Emily Livesey first pursued a “safe” degree in an Australian university before pivoting to embark on the journey of her dreams: exploring the culinary arts in Switzerland.
When her father passed away in the middle of her studies, Livesey was torn between continuing her programme in Brisbane or starting afresh. She decided to check out the International Culinary Management course at KDU, a local institution in her home country Malaysia, and fell in love instantly.
When the opportunity came for her to transfer and spend her final year of uni at the International Management Institute in Switzerland, she jumped on it. It was the best choice she’d ever made, she says. Today, she’s set to be part of the opening team for a new restaurant in Kuala Lumpur. Below we speak to this determined culinary graduate about her journey in Switzerland and what challenges she had to overcome:
What are some of the challenges you faced studying at the International Management Institute in Switzerland as an international student?
The transition from studying in Malaysia to Switzerland was relatively easy for me as that was not the first time I studied abroad. However, being in the European continent, the language barrier was definitely the biggest challenge. The International Management Institute gave the students an opportunity to study German, so I jumped on it.
I knew it would come in handy when looking for an internship in Zurich and for any future employment I may have in a German-speaking country. Switzerland is a relatively cosmopolitan society and because of that, I had a very international group of friends. This made living there much easier for me, because they were essentially in the same boat as me.
So besides the language, there weren’t many challenges I had to overcome. Although during the start of the pandemic, I did experience some racial discrimination because of the way I look — I’m Malaysian Chinese after all! To some “older” individuals, they assumed I was from China and treated me like a patient zero, which wasn’t pleasant. In my opinion, however, you can’t let a few bad apples spoil the tree. It was an amazing time overall!
Tell us more about your food career trajectory since graduating uni.
It’s definitely been a strange couple of years. I never actually got to physically attend my graduation ceremony which made it feel unreal. In true COVID-19 fashion, I got to attend my graduation virtually. Thankfully, the International Management Institute invited us back at the end of this year, so maybe I will get to walk the stage and celebrate with my fellow graduates. Right now, I have an amazing career opportunity that fresh graduates don’t manage to get easily. I’m part of the opening team for a new restaurant in Kuala Lumpur — an exciting time. Although it hasn’t been easy, I know 100% that being a chef is the right career choice for me. I would like to thank my uni back in Switzerland to help me develop the skill sets and knowledge I’ve used to contribute significantly to this project.
How are you using the knowledge and skills gained in your culinary course in your current job?
Menu engineering, food costing, recipe cards and general kitchen skills are all attributes I bring to the table. Additionally, with the experience of working at five-star hotels, I have been able to utilise my knowledge and experience to better serve the team.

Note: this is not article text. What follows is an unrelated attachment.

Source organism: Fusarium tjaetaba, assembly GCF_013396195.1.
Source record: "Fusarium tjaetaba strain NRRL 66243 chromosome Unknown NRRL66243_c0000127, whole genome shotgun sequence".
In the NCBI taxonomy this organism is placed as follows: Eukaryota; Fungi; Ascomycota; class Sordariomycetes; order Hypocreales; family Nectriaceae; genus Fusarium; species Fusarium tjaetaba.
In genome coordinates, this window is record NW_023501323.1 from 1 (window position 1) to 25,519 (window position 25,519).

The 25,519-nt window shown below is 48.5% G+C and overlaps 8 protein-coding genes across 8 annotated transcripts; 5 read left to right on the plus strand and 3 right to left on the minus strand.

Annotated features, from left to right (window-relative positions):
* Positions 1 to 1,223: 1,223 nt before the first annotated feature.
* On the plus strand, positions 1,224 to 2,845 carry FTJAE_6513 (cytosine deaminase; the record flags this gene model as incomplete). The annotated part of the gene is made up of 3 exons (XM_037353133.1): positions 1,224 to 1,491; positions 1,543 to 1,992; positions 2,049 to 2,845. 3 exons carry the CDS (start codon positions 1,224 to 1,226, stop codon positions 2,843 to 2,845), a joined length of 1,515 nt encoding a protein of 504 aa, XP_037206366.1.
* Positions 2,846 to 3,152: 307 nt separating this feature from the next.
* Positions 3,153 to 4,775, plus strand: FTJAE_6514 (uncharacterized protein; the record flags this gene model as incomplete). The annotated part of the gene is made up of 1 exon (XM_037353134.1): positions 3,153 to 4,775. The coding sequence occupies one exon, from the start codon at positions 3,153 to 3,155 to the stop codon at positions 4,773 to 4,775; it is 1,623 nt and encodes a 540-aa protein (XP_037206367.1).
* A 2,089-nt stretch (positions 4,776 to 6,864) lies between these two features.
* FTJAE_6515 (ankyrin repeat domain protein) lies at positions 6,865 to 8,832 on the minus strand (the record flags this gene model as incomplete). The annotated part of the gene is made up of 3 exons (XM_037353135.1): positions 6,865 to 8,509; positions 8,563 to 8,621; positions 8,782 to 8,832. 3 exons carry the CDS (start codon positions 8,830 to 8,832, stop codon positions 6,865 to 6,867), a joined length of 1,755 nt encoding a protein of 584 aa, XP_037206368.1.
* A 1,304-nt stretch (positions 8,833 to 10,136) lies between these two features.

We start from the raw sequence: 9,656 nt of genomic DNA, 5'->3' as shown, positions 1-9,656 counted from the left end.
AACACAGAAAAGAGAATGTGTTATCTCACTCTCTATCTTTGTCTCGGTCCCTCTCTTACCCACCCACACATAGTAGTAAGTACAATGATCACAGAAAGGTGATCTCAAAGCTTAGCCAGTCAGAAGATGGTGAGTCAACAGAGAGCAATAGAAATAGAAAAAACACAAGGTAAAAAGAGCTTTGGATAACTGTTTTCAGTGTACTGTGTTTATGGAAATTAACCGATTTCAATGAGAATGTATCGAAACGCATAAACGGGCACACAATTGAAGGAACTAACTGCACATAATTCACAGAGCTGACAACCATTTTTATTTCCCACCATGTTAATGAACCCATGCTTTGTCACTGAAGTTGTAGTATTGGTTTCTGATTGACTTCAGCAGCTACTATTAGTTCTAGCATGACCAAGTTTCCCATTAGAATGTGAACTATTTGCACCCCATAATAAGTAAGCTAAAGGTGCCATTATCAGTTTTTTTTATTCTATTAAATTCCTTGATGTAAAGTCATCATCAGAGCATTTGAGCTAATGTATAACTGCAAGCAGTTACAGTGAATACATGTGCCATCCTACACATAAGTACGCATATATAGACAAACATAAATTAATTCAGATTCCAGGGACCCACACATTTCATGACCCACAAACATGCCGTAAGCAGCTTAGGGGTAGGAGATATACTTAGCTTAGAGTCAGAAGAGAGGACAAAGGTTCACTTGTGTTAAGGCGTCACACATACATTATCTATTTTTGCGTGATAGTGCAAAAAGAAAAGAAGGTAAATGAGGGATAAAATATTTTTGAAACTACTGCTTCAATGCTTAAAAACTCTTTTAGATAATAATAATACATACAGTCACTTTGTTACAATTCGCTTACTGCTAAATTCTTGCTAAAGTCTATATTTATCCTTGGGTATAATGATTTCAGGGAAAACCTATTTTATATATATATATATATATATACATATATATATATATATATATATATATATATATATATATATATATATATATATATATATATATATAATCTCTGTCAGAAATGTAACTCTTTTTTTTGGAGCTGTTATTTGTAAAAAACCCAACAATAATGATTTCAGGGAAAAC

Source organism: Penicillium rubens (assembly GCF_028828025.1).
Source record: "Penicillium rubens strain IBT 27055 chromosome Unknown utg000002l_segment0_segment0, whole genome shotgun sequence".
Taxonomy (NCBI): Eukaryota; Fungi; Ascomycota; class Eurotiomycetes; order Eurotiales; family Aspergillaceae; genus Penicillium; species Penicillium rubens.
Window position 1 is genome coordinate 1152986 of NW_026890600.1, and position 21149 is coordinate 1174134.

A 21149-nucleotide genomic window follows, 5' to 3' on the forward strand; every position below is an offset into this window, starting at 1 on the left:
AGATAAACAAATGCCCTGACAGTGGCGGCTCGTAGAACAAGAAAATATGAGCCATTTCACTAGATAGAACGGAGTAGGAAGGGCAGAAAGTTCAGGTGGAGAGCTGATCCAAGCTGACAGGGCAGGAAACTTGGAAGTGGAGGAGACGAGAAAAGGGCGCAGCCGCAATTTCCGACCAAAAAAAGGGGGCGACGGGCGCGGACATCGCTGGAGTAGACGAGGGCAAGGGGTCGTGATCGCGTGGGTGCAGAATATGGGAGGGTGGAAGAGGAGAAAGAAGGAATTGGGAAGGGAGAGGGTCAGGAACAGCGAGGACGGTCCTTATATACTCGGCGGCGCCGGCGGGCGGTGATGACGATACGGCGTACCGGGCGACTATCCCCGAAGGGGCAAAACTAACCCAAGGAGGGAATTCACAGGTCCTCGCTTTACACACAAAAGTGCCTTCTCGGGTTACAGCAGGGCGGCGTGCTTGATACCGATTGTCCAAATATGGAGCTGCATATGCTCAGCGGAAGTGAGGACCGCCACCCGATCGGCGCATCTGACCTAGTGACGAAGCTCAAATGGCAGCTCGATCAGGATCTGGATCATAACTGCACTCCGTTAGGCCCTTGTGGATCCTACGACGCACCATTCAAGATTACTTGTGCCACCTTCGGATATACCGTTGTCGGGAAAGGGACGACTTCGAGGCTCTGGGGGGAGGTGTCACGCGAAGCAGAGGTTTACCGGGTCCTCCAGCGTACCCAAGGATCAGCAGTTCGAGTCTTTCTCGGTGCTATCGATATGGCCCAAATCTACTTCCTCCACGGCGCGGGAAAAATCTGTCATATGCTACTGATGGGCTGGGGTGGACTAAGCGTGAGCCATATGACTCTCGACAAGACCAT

When you’re at uni, there is always that worry in the back of your mind that what you learn may not be applicable to the real world. But in my case, I have found almost everything I learnt completely relevant and has equipped me well.
Studying culinary management is immersive, literally thrown into the deep end. However, at uni, they throw you a lifeline with guidance, assistance and tailor-made courses that teach and test your abilities.
What do you wish you had learned more during uni?
People management. If there is one thing I’ve learned post-uni, it’s that the restaurant and kitchen are as much about the people who work in it as it is about the food. Another important skill that I wish I had more help in uni with is leadership.
Studying leadership theoretically is completely different than putting it to practice. I feel students will benefit more from practical stimulation than just talking about it.
What advice do you have for international students who are planning to enrol in the same course as you did?
Don’t glamourise the culinary management industry. It’s tough and much harder than people think it is. Go into the course with an open mind and be prepared for ideas and inputs to be challenged constantly as you try to reach consensus in the kitchen. If you do get challenged, don’t take it to heart. It is, after all, the nature of what we do in the culinary world.
In 10 years what would you like to be doing and where would you like to be living?
In 10 years from now, I see myself settled in somewhere like Melbourne or Zurich. Mostly because there is a passionate culture surrounding food. When it comes to furthering my career, I would love to be in a place that not only supports my culinary passion but enhances it. I feel I would really thrive in places like those. While saying that, Malaysia will always be my home as most of my inspiration for food originated right here.
What’s one thing from home you missed and how did you substitute it?
Definitely the food! I think that is one aspect all Malaysian students who go abroad miss. I understand every culture has its own unique cuisine, but the Malaysian one is undeniable and in my opinion, the best. That is the beauty of growing up in a country that has different ethnicities that converge their food culture with another.
Unfortunately, there weren’t any Malaysian restaurants in Switzerland. However, Asian grocery stores were very much available. Therefore, I had the chance to cook Malaysian food in the comfort of my own home.